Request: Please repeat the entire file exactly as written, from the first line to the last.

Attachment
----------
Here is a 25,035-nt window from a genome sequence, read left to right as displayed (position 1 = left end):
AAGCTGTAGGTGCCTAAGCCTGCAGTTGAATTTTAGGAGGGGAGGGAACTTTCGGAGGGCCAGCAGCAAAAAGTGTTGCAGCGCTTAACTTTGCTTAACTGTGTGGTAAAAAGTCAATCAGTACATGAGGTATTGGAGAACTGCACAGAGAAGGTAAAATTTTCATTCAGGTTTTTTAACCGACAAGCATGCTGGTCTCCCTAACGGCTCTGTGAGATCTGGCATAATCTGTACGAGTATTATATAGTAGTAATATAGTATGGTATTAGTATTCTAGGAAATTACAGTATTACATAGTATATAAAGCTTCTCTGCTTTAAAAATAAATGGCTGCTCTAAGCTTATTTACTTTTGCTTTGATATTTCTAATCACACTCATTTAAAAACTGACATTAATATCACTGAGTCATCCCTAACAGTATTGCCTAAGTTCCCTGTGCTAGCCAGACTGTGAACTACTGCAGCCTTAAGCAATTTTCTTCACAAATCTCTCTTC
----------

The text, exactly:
Here is a 25,035-nt window from a genome sequence, read left to right as displayed (position 1 = left end):
AAGCTGTAGGTGCCTAAGCCTGCAGTTGAATTTTAGGAGGGGAGGGAACTTTCGGAGGGCCAGCAGCAAAAAGTGTTGCAGCGCTTAACTTTGCTTAACTGTGTGGTAAAAAGTCAATCAGTACATGAGGTATTGGAGAACTGCACAGAGAAGGTAAAATTTTCATTCAGGTTTTTTAACCGACAAGCATGCTGGTCTCCCTAACGGCTCTGTGAGATCTGGCATAATCTGTACGAGTATTATATAGTAGTAATATAGTATGGTATTAGTATTCTAGGAAATTACAGTATTACATAGTATATAAAGCTTCTCTGCTTTAAAAATAAATGGCTGCTCTAAGCTTATTTACTTTTGCTTTGATATTTCTAATCACACTCATTTAAAAACTGACATTAATATCACTGAGTCATCCCTAACAGTATTGCCTAAGTTCCCTGTGCTAGCCAGACTGTGAACTACTGCAGCCTTAAGCAATTTTCTTCACAAATCTCTCTTC